Setting up & checking a Bluetooth HC-06 Module

Before building the dropController it may be a good idea to check and setup the Bluetooth module. Either a HC-05 or HC-06 can be used but the HC-06 is easier to use. The HC-06 is a slave only device and the HC-05 is master or slave.

For this guide I am using a Waven/HC HC-06 module (these are the official HC modules) on a zs-040 breakout board. Note: Although the module can accept 3.6V to 6V power in the TX and RX pins are 3.3V (not 5V).

Official HC HC-06s have the HC logo just under the antenna and the newer boards have a blue LED at the top left.

There are many similar modules that look the same but can have different firmwares. For the most part all are the same when used with the dropController.



First build a basic circuit connecting the HC-06 to the Arduino. The two main connections are:
– Arduino RX/D18 to HC-06 TX
– Arduino TX/D19 to HC-06 RX via a voltage divider
– GND to GND

The HC-06 RX pin is 3.3v. The Arduino TX pin is 5V. The voltage divider brings the Arduinos 5V down to 3.3V.
The Arduino sees 3.3V as HIGH so we can connect the HC-06 TX pin directly to the Arduino RX pin.



You can setup the Bluetooth module using a finished dropController. Just upload the serial pass through sketch and follow the below.

The first thing to do is to power on the Bluetooth module and see if you can connect to it. For this you need an Android device.

With the Bluetooth module powered and the LED(s) blinking, on the Android device go to Settings => Connections => Bluetooth and scan for Bluetooth devices.
Here the phone has found the HC-06. You may have a different name including ? or ???? if you bought your module from China.

Tap the HC-06 label, you should be asked for the PIN, this is Normally 1234 so enter 1234 and click OK.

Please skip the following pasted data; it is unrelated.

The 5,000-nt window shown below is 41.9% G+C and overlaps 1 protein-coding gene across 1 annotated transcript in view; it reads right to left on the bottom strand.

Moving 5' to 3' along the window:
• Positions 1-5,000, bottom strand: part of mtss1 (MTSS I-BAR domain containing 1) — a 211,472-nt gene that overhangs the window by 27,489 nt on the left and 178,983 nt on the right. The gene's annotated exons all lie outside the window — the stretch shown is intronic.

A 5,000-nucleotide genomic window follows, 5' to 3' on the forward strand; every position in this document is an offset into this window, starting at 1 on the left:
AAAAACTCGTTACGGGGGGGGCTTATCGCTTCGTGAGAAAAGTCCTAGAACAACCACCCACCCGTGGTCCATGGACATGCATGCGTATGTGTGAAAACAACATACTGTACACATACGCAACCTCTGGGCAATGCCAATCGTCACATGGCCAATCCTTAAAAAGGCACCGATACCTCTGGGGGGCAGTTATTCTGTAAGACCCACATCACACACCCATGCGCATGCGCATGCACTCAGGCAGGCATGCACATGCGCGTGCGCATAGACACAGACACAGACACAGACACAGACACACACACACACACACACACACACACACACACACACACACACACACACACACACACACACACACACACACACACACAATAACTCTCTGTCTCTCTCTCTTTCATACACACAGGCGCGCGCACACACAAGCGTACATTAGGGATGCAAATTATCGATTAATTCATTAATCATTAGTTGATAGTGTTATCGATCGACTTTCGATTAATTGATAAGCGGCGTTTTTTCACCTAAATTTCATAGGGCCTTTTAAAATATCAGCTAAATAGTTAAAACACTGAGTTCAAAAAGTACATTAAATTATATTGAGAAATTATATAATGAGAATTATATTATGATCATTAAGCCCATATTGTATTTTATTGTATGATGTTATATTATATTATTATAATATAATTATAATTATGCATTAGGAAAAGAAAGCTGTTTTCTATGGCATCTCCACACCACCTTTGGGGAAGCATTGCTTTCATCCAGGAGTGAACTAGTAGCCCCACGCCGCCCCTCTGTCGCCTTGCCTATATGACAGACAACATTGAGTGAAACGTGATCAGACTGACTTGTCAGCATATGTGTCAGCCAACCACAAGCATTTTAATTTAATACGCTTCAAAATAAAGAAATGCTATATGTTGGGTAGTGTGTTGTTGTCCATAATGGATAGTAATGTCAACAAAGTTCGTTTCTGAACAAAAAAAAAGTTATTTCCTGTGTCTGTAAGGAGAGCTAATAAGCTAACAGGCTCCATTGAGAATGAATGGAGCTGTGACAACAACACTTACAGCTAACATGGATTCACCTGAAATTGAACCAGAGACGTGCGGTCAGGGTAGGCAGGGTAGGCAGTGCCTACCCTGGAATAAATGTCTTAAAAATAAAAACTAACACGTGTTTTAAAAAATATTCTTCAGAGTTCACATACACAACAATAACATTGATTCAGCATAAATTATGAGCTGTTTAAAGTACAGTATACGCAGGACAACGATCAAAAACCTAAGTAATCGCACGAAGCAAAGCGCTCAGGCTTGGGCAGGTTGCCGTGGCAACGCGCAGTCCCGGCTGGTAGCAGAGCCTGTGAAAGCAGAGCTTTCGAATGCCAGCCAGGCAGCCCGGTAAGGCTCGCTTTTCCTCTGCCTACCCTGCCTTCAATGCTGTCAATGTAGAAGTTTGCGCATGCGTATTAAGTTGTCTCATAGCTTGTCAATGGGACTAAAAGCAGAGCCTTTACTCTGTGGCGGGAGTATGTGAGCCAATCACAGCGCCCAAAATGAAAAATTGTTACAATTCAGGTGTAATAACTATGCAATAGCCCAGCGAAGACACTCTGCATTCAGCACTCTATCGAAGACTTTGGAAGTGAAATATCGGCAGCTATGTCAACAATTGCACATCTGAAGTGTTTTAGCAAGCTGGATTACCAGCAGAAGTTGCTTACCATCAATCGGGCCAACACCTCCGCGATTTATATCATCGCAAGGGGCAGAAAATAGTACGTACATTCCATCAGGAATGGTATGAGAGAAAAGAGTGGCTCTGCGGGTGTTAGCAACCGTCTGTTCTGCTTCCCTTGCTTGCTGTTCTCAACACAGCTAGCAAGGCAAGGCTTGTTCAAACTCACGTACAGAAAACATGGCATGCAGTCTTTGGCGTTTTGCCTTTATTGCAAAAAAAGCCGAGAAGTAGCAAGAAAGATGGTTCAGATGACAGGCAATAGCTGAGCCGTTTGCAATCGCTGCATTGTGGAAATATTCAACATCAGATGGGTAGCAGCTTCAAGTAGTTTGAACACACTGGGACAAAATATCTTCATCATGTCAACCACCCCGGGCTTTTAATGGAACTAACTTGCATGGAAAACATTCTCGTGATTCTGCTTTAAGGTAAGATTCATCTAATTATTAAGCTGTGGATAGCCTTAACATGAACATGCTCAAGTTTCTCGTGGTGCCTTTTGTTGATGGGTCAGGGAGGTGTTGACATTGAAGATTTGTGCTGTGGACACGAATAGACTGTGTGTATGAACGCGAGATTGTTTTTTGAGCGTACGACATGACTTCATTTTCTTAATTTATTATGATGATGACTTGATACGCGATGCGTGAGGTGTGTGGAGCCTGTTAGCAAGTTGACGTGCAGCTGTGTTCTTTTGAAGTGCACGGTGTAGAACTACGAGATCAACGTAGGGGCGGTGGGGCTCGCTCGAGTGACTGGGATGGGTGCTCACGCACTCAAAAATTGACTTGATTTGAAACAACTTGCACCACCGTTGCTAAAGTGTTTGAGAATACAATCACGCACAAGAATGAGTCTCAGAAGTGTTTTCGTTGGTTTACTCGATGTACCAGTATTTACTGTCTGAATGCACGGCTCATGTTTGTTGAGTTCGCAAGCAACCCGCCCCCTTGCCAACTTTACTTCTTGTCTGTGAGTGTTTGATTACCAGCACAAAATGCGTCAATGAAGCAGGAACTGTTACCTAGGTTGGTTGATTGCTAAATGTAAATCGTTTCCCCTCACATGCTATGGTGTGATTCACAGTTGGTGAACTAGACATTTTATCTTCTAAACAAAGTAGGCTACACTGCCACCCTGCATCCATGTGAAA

Pairing with the HC-06 confirms it is working and that we can communicate with it.


Serial pass through sketch

Next we can try to talk to the module, for this we use a serial pass through sketch. The following assumes the module has a default baud rate of 9600. This is the speed almost all HC-06 have when you first purchase them.

char c;
#include <SoftwareSerial.h> 
SoftwareSerial BTserial(18, 19); // RX, TX
//D18 is A4
//D19 is A5
void setup() 
     Serial.println("Serial started at 9600");
     Serial.println("BTserial started at 9600");
void loop() 
    if (Serial.available() > 0) 
       c =;
    if (BTserial.available() > 0) 
       c =;

This is a fairly simple sketch. It opens the hardware serial and a software serial at 9600 bps. It then waits for serial data. When there is input from the Hardware serial (via the serial monitor) it is sent to the Bluetooth module and when there is data from the Bluetooth module it is sent to the serial monitor.


Talking to the Bluetooth Module

Upload the sketch and open the serial monitor. Set the baud rate to 9600 and line endings to “No line ending”. You should see the welcome message.


The HC-06 should be on and the LED(s) blinking.

In the serial monitor enter “AT” and click send. You should get an “OK” in reply.
If you do not get the OK, check the connections. If this does not work try adding line endings.

Note. Most Hc-06s require “No line ending” but not all. If you do not get an joy talking the the HC-06 try change the line endings.

If this does not work have a look at I have various guides on different Bluetooth modules there.

If you did get the OK the next step is to rename the module. This is done with the the “AT+NAMEname” command.
In the serial monitor enter AT+NAMEdropController and click send.
You should get a “OKsetname” reply. This means the rename was successful.

Wait a few seconds and cycle the power on the HC-06. Back on the Android device search for Bluetooth devices and you should see a new entry called dropController. Depending on your actual Android device and the version of Android running you may need to pair with the Bluetooth module again.

Done. You have confirmed the Bluetooth module is working and renamed it to dropController.